"All's well that ends well": County supports housing for developmentally disabled

FOR IMMEDIATE RELEASE   
September 11, 2018

“ALL’S WELL THAT ENDS WELL: " COUNTY SUPPORTS HOUSING FOR DEVELOPMENTALLY DISABLED

SAN JOSE – The Santa Clara County Board of Supervisors today voted unanimously to take the first steps in building affordable housing for individuals with developmental disabilities, a community that is unique in its housing and service needs.

The Board directed staff to identify $40 million in County funds to support the creation of affordable housing units with supportive services specifically for those living with developmental disabilities in the Very Low Income (VLI) or Extremely Low Income (ELI) brackets.

County Supervisor Joe Simitian had originally proposed using up to $40 million in “Measure A” housing funds approved by the voters in 2016. His initial proposal was met with resistance, however, from some colleagues and community members who wanted 100% of the available housing funds for County residents who were already homeless, chronically homeless or at immediate risk of homelessness.

Simitian argued it made no sense to, “essentially require people to slide into homelessness before we provide assistance. I don’t think that’s sound policy, and I don’t think it’s a fundamentally humane way to address the needs of extremely low income and very low income people with developmental disabilities.”

“The smart, humane, and cost-effective approach is to prevent homelessness, not require it as a necessary precondition to assistance,” said Simitian.

Given the resistance to using “Measure A” funding specifically for people with developmental disabilities, Simitian suggested looking for other sources of funding, and was pleased to hear from County Executive Jeff Smith that Smith thought County staff could find the proposed $40 million from other sources without using “Measure A” funds. On Simitian’s motion the Board directed Smith (5-0) to do just that.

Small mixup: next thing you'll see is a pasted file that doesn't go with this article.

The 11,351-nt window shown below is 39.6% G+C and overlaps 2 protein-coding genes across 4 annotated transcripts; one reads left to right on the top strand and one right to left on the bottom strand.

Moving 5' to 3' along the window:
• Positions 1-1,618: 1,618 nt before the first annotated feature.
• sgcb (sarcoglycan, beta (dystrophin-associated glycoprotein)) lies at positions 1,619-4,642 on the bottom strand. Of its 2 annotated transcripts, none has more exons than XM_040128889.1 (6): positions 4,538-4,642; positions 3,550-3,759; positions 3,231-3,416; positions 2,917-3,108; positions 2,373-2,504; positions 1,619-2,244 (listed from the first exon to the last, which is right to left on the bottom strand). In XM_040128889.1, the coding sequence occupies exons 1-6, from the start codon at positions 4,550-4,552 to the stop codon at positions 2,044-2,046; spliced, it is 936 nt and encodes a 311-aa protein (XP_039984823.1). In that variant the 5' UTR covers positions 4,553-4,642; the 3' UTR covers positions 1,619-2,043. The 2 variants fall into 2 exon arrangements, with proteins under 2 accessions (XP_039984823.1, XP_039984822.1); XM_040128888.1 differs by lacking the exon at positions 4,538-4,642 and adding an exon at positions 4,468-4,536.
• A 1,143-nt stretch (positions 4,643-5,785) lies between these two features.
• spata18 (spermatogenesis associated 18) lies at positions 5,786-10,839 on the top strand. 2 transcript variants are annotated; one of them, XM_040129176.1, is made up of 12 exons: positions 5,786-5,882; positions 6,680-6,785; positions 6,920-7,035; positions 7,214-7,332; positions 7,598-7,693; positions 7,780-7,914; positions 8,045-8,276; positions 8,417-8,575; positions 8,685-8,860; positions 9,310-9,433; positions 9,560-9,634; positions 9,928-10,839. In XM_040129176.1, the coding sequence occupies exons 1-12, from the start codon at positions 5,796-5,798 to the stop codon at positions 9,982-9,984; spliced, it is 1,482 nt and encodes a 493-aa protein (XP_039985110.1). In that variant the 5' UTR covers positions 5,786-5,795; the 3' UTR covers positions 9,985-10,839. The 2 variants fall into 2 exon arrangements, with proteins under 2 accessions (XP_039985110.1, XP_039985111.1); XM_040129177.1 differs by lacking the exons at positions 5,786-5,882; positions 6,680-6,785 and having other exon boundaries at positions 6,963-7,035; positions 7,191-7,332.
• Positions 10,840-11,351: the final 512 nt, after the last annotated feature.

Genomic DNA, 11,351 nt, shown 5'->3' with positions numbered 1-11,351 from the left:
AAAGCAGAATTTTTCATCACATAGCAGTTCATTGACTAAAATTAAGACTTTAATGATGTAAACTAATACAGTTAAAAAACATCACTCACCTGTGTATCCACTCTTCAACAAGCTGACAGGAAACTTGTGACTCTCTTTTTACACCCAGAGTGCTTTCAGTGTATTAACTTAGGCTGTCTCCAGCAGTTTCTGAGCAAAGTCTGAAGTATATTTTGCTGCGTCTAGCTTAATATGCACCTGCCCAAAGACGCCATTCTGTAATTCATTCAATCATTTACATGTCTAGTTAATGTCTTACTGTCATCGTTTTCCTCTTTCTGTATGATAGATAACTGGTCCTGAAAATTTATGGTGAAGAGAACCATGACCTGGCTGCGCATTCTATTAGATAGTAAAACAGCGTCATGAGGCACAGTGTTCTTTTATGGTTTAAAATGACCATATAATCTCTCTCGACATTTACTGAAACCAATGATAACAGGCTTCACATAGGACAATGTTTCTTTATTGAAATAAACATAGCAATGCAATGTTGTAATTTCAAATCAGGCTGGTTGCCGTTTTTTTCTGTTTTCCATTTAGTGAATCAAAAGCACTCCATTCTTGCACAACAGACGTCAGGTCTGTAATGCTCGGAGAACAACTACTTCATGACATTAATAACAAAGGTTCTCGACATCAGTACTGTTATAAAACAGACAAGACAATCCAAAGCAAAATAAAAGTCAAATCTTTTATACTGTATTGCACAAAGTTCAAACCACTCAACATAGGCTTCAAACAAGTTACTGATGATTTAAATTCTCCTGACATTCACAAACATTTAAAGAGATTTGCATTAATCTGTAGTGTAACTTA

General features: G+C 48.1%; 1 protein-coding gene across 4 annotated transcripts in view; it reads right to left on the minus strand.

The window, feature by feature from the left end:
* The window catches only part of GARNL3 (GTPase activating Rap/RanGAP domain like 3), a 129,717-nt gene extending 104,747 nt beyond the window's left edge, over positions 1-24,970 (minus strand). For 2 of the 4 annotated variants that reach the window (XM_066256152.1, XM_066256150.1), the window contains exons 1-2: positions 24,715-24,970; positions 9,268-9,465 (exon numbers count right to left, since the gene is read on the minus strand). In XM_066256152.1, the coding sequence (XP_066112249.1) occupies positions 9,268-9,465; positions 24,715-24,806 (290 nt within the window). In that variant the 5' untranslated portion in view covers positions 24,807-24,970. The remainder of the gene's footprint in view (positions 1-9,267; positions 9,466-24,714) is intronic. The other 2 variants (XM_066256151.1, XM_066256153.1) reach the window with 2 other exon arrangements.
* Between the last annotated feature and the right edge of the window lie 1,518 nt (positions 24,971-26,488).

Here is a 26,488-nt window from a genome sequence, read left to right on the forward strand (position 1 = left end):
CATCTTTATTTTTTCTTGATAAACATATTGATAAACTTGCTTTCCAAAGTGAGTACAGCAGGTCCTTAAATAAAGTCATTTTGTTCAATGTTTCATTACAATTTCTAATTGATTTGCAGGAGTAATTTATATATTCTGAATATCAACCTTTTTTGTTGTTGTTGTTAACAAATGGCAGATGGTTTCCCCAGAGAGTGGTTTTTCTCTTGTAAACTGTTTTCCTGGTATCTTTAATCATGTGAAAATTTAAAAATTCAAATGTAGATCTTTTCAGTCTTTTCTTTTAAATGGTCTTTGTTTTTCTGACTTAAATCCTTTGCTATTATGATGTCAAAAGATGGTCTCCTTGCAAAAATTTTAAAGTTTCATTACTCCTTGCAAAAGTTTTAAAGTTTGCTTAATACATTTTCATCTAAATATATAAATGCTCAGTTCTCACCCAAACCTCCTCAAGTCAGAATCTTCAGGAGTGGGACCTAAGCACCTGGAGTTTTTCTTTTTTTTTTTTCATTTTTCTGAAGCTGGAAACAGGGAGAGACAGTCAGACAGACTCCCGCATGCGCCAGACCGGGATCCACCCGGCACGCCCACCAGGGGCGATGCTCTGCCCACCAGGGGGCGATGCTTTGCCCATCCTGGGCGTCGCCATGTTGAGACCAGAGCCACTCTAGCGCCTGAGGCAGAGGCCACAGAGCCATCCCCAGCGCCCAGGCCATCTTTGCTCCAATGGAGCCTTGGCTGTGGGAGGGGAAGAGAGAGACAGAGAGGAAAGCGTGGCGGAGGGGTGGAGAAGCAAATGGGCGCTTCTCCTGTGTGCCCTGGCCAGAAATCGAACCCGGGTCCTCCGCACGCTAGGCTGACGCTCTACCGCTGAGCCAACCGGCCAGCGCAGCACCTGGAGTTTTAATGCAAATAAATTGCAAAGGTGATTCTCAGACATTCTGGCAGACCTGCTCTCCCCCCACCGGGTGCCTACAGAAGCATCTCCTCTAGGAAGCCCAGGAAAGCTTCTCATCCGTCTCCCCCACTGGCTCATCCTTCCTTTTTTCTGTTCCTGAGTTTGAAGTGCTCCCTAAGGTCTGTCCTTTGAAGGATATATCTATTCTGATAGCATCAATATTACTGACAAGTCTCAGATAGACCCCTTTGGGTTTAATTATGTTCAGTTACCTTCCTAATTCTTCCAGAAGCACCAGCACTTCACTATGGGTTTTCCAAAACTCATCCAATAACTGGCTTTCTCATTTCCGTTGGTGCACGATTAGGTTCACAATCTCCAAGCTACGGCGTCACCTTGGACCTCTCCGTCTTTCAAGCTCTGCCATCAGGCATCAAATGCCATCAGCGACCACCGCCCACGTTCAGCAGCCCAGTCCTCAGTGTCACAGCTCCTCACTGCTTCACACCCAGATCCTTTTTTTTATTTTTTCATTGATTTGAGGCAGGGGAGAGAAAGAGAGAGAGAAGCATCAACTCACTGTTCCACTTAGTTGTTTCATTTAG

“I wanted to get us away from a zero-sum conversation – to see if we could address both sets of needs. It appears we did. One of those times when all’s well that ends well.”

“Many of these folks live with aging parents,” said Simitian. “Given that developmentally disabled community members are particularly at-risk of grave harm when they become homeless, it’s absolutely crucial that we find ways to keep them housed, with the services they need.”

“I’m pleased the Board of Supervisors unanimously directed the County Executive to find forty million dollars to address the housing needs of individuals with developmental disabilities,” said Jan Stokley, executive director of Housing Choices.

“They’re a vulnerable group of county residents who are not yet homeless, but are just a heartbeat away from a housing crisis.”

A developmental disability is typically defined as a disability which:

  • Severely affects at least three of seven areas of daily living – for example, communication, ability to be financially self-supporting, social skills, physical ability, cognitive ability, or ability to provide basic self-care,
  • Emerges before the age of 18 (though not always),
  • Is likely to continue for the rest of the person’s life, and
  • Is severe enough that the person needs supportive services.

“An estimated two-thirds of adults with developmental disabilities live at home with aging family members. With very limited personal income, the death of a parent could easily leave them with no place to live,” said Leslye Corsiglia, Executive Director of Silicon Valley at Home, in a letter to the Board. “Parents are understandably concerned as their adult children face both the loss of their support network and their housing. Safe, secure, affordable homes are needed to give those with developmental disabilities a place to call their own.”

 

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